Criminal trespass is one of the most common charges filed in the District Courts in Maryland and if facing a court date, you should seek the assistance of a Maryland trespassing lawyer. It is not just a criminal charge used to keep hunters off of farms. Businesses utilize the trespassing laws to keep shoplifters out of their stores after a theft. In addition, trespassing charges have been a tool used by the police to prevent further criminal activity. If you’ve been charged with trespassing in Baltimore area, contact our Baltimore trespassing lawyer today to schedule a free consultation.
Criminal trespass is defined as entering on property that is posted conspicuously against trespass. Criminal trespass is also defined as entering or crossing over private property or board the boat of another after being notified not to enter or cross over that property. You can also be charged and convicted of trespass if you remain on property after being notified to vacate by the owner or an owner’s agent.
Trespassing is defined by the Maryland Criminal Law Articles 6-402 and 6-403.
The penalty for trespass is 90 days in jail and/or a $500.00 fine for a first offense. If you receive a second conviction, the penalty is 6 months in jail and/or a $1,000.00 fine. For the enhanced penalty to apply you must have been convicted within the past 2 years. For a 3rd of subsequent conviction the maximum penalty is 1 year in jail and/or a $2,500.00 fine. For subsequent conviction penalties, you must have been convicted within the past 2 years.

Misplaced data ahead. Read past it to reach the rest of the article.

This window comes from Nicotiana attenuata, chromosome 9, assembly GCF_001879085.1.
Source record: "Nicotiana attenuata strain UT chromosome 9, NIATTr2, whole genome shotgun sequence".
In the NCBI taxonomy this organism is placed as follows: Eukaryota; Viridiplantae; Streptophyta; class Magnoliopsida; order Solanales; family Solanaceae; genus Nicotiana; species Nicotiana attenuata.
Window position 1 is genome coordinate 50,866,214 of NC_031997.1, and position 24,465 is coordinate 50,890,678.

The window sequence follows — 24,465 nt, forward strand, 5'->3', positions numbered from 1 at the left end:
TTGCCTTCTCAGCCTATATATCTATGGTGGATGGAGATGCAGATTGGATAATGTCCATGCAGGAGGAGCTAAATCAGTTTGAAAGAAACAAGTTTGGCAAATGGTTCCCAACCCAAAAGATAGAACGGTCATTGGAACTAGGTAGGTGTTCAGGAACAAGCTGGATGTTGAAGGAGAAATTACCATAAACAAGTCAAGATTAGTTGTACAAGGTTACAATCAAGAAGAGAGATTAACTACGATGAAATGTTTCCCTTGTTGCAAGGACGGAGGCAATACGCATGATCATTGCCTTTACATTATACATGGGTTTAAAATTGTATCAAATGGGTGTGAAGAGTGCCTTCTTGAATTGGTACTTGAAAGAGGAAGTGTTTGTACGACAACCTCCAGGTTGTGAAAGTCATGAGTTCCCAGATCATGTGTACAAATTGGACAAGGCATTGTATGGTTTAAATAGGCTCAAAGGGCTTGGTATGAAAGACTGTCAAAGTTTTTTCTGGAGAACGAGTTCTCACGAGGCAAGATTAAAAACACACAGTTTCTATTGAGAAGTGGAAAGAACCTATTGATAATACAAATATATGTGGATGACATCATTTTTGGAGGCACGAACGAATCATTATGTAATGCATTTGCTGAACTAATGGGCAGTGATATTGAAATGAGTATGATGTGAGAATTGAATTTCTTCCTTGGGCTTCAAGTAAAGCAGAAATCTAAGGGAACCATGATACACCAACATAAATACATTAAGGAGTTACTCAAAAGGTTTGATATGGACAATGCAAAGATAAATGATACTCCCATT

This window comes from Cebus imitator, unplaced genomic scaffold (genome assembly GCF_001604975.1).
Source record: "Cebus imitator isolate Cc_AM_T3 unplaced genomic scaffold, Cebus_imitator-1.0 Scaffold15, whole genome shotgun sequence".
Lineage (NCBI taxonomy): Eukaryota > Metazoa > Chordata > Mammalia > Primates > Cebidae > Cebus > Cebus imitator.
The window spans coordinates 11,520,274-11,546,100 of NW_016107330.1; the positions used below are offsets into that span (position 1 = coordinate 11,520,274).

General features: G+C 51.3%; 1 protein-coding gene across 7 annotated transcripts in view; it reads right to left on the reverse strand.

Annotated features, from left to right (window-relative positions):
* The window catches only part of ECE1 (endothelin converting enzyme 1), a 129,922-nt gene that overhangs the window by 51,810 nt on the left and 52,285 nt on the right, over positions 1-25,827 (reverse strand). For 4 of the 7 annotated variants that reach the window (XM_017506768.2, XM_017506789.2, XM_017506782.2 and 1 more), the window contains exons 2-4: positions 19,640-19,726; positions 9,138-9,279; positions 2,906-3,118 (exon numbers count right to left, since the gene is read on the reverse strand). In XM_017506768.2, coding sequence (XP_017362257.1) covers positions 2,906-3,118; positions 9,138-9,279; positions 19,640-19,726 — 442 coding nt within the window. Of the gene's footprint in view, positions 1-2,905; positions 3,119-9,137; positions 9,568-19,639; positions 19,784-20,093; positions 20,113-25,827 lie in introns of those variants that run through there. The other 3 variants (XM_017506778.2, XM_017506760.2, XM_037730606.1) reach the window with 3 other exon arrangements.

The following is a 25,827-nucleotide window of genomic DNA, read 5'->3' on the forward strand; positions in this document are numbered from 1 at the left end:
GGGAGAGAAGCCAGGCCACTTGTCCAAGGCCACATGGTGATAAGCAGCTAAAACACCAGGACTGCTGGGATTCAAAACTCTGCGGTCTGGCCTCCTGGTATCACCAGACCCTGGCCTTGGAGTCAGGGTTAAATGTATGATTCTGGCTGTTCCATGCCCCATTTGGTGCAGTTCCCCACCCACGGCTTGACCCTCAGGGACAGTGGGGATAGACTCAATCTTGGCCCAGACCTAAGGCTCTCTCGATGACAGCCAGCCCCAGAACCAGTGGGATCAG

Criminal trespassing is classified as a misdemeanor in Maryland.
Yes, you can go to jail for trespassing. For a first offense you can go to jail for up to 90 days. For a second conviction you can go to jail for up to 6 months. For a third or subsequent conviction, you can go to jail for 1 year.
The fine for criminal trespass is $500.00 for a first offense. The fine for a second conviction of trespassing is $1000.00. The fine for a 3rd of subsequent conviction of trespassing is $2,500.00.
The consequences for trespassing can be jail, court costs, fines, probation, or community service. In addition to the traditional penalties, the Court may also order a defendant to stay away or not trespass in the future. This can be a condition of probation and if violated, can result in additional jail time and a violation or probation.
Criminal trespass is a serious offense because it carries the possibility of jail time. Typically landowners and businesses use trespass laws to prevent someone from coming back to their property. There are defenses to criminal trespass and hiring a criminal defense lawyer that knows the law can be helpful in your defense. Contact the Law Offices of Randolph Rice today if you’ve been charged with trespassing at 410.288.2900.